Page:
Beside providing a stable, flat, and level surface for occupants, a slab's purpose is to distribute much of the weight that's placed upon it. For example, many walls are “load bearing,” and without a foundation of some sort to rest upon, would not only sink into the soil to some extent, but would also respond to the...

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Home Site Map - Steps - Foundations -

My foundation design

Designing foundations needs lots of thought. It took me a while to get to the foundation design that is shown here...

I did a lot of reading of building science papers and a lot of thinking. I then talked through the proposed foundation design with every knowledgeable person I could find. I talked it through with a civil engineering friend, the guy at the local county building department, my local friendly building inspector, my structural engineer, and various building product suppliers. Eventually after lots of iterations I arrived at a design I am happy with.

Here is the drawing version for the internal concrete walls...

Accurately mark out house footprint

You should now after the excavation have a completely level flat site. During the excavation you will have uprooted all the stakes you...

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There are simpler ways to support your deck

You all know how much work and effort and money it takes to install traditional concrete deck foundations - or footings. Not to mention time waiting for concrete to cure. It's the hardest part of building a deck.

In some cases, given the height of a deck, you have connect it to the ledger of the home. And I am afraid that means you must install proper concrete footing foundations that go below frost line so the deck doesn't move independently in relation to the home.

Most Decks Can Be "Free Standing" or "Floating"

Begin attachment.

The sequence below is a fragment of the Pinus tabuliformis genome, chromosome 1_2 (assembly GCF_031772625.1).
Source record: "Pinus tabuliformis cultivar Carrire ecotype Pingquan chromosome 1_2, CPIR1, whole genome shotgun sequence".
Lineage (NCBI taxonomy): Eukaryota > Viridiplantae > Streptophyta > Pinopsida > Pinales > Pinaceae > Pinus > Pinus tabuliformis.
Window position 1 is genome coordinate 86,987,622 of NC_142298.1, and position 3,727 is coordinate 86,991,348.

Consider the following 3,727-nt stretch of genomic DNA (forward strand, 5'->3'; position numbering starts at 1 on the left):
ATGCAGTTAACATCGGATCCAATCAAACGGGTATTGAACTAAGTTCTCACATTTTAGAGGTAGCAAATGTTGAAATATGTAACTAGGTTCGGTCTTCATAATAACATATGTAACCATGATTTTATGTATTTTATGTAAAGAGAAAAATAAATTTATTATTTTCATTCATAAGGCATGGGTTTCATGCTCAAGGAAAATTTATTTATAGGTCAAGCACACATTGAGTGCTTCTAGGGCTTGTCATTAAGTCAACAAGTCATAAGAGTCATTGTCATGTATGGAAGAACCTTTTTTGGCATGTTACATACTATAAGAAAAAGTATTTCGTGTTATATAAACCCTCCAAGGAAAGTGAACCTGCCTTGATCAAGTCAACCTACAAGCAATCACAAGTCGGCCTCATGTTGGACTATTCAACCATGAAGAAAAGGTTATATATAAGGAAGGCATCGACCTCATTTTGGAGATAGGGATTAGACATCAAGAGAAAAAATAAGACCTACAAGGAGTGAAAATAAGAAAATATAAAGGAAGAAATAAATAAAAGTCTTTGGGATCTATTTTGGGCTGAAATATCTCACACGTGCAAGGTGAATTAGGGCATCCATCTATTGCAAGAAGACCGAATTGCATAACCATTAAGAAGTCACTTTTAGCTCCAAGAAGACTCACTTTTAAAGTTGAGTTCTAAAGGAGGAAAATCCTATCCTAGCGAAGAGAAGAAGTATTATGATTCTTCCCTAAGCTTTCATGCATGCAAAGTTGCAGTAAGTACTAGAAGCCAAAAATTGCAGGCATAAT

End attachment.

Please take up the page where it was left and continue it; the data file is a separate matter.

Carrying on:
Did you know this?

If your deck is 6 feet or less, with proper post to beam and joist bracing your deck is a perfect candidate for a floating deck.

This means you you have some options for your deck foundation that can save you money, time and effort.

Here are your deck footing options:

Deck Blocks

The cheapest deck foundations are concrete deck blocks...

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Thanks for the suggestions. Yes, con heart is expensive, but we have budgeted for the yard. I already built a regular redwood deck about 4' off the ground and we like it. This will compliment it.

I'm thinking that I could skim off a couple of inches of dirt then cover it with weed plastic and 2" of gravel.

I'm not sure how to handle the next part. I was thinking either the plastic or the treated wood, but then laying them in the gravel as "sleepers", meaning on their side rather than on edge. Maybe putting them every foot.

I was also thinking that depending on how much it costs, I could use plastic decking, again, as a sleepers, instead of treated wood or structural plastic. Seems like if I do the sleeper method, space closely, there isn't a need for anything "structural".

My main concern with this method is that the sleepers won't contact the gravel evenly and there might be some bounce, which I don't want. Maybe once the frame is built I could adjust the...

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Suspended slab under construction, with the formwork still in place.

Suspended slab formwork and rebar in place, ready for concrete pour. On reinforced concrete blockwork supporting walls.